Reform stumbles as Dinkic falls
The murder of prime minister Zoran Djindjic and the ousting of central bank governor Mladjan Dinkic hurt Serbia's free-market reforms. Now the government's hopes lie in privatization.
Mladjan Dinkic, Serbia's ousted central
IN LATE JULY, Serbian prime minister Zoran Zivkovic completed a visit to Washington to present Serbia for the 21st century. He posed for the traditional handshake photo with secretary of state Colin Powell, and declared that relations between Serbia and the US were the best they had been for 50 years.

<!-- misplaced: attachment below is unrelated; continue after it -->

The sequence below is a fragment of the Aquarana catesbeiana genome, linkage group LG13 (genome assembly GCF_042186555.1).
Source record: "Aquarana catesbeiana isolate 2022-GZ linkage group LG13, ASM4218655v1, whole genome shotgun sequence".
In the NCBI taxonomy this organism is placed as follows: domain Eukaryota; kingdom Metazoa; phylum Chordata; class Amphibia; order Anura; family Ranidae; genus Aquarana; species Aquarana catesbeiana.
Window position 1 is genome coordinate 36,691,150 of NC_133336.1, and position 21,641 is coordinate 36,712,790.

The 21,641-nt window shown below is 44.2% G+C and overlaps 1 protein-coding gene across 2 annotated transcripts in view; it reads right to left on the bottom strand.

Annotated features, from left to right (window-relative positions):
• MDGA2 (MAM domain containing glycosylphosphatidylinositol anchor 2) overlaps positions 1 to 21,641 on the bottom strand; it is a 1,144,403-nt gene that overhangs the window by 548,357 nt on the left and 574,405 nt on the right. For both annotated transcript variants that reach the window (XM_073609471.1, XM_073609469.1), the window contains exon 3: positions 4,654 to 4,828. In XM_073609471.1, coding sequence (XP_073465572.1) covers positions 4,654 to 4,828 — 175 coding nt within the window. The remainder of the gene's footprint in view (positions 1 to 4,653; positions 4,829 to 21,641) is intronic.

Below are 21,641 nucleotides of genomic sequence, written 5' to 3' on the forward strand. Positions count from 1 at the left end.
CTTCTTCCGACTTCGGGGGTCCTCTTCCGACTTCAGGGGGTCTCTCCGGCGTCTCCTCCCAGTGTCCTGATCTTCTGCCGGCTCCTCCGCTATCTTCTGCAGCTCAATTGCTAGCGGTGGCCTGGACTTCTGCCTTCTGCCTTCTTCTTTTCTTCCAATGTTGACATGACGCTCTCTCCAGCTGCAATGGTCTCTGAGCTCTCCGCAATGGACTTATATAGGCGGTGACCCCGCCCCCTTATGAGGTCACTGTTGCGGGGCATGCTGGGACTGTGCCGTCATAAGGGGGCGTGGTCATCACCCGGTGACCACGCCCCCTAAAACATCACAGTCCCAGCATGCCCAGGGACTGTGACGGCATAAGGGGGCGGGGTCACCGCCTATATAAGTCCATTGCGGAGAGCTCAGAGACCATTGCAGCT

But while Zivkovic met with US firms such as Morgan Stanley and Bechtel to discuss the possibility of their investing in Serbia, the free-market reform project at home was starting to unravel with the resignation of a key figure behind Serbian reforms in the past three years.
"Don't expect me to go easily like some other leaders they dismissed by changing the constitution," said the departing official. "The time will come when certain things will come to the surface and everyone will suffer the consequence of their decisions." Fighting talk indeed. But you would expect nothing less from Mladjan Dinkic (pictured above), the pugnacious governor of the National Bank of Serbia (NBS) - or rather former governor.